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Technology Expense and Cost Benefits
The first concept for the inclusion of technology components is that information technology is part of the basic infrastructure of an organization. The trend is to think of all technology as a special expense, not part of ongoing operating budgets. Therefore there is resistance to building in standard line items for technology upgrades, maintenance, and staff training into agency budgets.

To be effective users of technology, organizations need to budget for day-to-day technology expenses in the same way they do for postage, copying, and similar operational items. Understanding the direct costs of any activity is an important managerial tool; and adding technology and appropriate information management expenses to the calculation improves coordination, planning, and outcome.
Many now find technology investments to be budgetary “black holes.” They may not easily discern exactly how investments in either benefit the institution as a whole. Expenses for technology development are local, whereas many of the benefits — both operations costs savings and service improvements — are deferred and often accrue outside of the local institution. Local investments may leverage benefits from the investments of others, but these benefits may take time to materialize.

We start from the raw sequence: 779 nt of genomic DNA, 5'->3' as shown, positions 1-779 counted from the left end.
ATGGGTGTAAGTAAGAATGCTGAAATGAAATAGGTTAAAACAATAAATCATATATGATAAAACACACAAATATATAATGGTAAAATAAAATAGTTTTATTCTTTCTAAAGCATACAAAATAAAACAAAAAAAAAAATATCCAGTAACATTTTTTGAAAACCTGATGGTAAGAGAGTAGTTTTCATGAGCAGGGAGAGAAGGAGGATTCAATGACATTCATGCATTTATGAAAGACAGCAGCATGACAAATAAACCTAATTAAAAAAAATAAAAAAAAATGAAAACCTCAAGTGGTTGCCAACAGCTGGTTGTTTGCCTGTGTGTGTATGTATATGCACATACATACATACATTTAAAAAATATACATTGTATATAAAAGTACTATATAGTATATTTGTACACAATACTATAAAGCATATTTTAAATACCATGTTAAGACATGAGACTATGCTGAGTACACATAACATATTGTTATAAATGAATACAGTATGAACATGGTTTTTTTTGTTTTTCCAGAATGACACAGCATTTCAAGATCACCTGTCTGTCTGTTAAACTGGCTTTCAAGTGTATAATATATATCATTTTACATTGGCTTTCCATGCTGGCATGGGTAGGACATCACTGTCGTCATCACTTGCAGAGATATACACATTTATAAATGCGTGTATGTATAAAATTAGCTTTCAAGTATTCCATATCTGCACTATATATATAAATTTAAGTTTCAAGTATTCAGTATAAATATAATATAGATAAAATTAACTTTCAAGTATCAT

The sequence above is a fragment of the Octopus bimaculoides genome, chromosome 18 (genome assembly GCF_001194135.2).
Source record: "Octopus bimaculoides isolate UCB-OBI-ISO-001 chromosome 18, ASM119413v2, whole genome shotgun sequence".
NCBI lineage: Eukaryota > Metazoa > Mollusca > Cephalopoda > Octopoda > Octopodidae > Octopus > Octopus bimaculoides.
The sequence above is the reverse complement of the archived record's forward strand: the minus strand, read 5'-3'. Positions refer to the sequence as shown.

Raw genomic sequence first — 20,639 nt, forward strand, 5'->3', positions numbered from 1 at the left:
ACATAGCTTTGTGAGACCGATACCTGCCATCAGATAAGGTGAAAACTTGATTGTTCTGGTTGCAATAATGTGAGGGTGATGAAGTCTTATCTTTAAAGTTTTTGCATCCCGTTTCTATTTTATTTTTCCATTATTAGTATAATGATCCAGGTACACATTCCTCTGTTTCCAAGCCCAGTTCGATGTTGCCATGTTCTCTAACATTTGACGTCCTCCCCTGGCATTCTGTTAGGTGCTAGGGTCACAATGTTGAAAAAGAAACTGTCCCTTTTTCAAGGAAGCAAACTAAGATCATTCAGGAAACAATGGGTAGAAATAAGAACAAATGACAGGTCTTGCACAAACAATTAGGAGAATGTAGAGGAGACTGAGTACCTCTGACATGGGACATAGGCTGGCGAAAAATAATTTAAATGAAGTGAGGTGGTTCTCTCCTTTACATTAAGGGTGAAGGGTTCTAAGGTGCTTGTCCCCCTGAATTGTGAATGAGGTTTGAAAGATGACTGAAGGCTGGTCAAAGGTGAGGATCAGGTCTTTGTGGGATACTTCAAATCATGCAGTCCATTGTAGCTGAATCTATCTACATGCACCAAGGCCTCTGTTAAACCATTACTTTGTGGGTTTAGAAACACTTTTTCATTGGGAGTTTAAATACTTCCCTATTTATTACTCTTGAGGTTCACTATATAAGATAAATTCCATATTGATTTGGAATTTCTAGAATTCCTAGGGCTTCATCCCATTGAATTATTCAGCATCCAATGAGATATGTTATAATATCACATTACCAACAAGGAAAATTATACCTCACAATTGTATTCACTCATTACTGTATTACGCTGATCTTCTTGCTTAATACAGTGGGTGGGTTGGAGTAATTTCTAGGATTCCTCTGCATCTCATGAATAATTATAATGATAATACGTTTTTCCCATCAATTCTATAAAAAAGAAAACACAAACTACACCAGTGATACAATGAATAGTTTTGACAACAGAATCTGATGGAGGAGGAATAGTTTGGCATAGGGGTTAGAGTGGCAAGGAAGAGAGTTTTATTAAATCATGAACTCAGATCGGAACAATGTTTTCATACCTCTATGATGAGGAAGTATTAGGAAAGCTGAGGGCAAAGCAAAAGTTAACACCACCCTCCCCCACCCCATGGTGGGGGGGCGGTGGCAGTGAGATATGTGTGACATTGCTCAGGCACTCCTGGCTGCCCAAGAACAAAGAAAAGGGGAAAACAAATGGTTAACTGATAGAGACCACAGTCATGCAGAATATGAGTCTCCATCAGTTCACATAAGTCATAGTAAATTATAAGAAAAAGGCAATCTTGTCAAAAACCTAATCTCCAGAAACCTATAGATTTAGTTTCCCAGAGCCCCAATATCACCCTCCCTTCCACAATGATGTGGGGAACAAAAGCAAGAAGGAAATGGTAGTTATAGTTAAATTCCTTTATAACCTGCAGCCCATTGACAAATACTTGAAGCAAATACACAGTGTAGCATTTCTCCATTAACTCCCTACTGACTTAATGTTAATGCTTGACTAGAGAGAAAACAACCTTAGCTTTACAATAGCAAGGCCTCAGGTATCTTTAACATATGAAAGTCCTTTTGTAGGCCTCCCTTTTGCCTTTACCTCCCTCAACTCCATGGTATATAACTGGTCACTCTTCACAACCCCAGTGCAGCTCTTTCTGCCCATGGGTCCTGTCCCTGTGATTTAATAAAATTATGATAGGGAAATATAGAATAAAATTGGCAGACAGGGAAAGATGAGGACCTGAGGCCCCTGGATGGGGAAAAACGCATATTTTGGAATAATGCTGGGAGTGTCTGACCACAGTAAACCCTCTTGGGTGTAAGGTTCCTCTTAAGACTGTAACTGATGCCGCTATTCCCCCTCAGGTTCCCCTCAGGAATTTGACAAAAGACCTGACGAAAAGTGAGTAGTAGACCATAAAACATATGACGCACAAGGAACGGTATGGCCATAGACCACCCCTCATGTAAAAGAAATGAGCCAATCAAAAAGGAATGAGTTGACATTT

The challenge is to sustain a system of networked information across institutions, measuring local and systemic outcomes more precisely to see that investments are effective.

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